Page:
Reverse Mentoring: Definition and how to Implement
The present corporate world has seen a balance with both baby boomers and millennials forming up the workforce. However, that balance will soon shift, and the workforce will comprise the millennial generation. And some significant organizational changes will be seen where the baby boomers have to adapt to the necessary changes and developments.
Keeping that factor in mind, reverse mentoring comes into place to help the senior executives so that the workforce’s momentum to work remains consistent without any hiccups.
So, what is reverse mentoring, and how does it help an organization. Let’s have a look.
Reverse Mentoring Definition
When we think of the word mentoring, the first thing that comes to mind is that an experienced person or an employee provides the necessary support and training to the younger employees.
However, it is entirely different when it comes to reverse mentoring. The younger employees become mentors to the older generations and help them adapt to this ever-growing corporate environment. It is a learning process for the betterment of the organization in the long run.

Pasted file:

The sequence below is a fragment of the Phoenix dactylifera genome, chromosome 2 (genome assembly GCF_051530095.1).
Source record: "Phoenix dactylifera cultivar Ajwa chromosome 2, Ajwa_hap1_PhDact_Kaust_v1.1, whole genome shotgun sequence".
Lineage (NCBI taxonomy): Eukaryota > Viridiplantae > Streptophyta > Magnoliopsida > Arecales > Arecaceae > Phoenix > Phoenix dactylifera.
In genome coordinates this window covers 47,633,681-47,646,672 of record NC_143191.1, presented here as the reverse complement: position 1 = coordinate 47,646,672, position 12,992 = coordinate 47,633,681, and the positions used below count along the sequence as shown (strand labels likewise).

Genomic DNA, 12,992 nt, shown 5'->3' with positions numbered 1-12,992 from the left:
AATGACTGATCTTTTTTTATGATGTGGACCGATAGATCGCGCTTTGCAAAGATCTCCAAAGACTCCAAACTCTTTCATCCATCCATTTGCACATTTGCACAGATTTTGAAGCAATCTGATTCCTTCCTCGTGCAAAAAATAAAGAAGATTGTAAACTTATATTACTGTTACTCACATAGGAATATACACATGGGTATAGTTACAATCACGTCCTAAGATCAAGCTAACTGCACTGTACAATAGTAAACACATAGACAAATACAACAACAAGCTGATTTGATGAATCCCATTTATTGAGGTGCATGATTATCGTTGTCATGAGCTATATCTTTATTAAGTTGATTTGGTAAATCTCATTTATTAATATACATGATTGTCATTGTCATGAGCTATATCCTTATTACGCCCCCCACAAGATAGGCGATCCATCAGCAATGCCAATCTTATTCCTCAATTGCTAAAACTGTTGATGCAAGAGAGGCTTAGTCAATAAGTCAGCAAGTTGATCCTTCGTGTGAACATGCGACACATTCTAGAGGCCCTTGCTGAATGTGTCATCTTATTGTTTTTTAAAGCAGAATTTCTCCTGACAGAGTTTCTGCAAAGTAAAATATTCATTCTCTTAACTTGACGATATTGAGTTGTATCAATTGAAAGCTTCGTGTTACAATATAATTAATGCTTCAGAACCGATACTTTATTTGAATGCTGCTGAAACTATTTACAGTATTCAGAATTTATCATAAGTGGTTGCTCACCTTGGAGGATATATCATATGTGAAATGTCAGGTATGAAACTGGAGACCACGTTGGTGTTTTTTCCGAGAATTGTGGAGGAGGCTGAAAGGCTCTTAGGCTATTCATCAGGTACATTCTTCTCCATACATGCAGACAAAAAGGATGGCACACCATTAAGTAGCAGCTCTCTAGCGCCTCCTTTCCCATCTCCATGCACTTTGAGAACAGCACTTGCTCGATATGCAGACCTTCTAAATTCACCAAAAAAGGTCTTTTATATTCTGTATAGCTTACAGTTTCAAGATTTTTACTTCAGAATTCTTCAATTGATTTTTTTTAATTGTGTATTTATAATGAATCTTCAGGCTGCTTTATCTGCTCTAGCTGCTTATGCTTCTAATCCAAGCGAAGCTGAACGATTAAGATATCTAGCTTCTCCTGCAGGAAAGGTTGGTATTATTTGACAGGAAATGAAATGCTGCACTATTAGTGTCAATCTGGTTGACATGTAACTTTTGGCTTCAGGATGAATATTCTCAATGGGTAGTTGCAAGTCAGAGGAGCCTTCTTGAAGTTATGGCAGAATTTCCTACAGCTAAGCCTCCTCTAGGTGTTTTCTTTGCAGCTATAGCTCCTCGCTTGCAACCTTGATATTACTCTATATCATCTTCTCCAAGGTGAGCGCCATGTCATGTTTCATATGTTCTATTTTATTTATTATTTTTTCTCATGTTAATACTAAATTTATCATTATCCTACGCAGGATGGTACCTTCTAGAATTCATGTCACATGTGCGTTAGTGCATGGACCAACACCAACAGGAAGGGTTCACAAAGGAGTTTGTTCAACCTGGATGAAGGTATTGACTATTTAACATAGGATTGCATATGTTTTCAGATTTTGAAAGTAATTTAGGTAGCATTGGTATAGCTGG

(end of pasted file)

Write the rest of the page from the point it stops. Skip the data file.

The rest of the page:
At first, it might be quite tricky for senior employees to take advice from younger employees. However, the younger employees belonging to the millennial generation have much to offer in collaboration, innovation, and technology.
The process might take some time to settle, but once everyone gets its hang, it becomes relatively easy for organizations to practice the program.
Benefits of Reverse Mentoring
One of the significant benefits is that the generational gaps are closed down so that there is a collaborative workforce aiming at the organization’s goals and objectives.
The sharing of digital skills becomes an essential factor in forming a digitally advanced workforce.
It drives cultural change where the orthodox ways of thinking blend in with creative and innovative minds which drives fresh perspectives.
When implemented correctly, it builds positive and strong bonds between the employees, which can also be called a reverse mentoring relationship.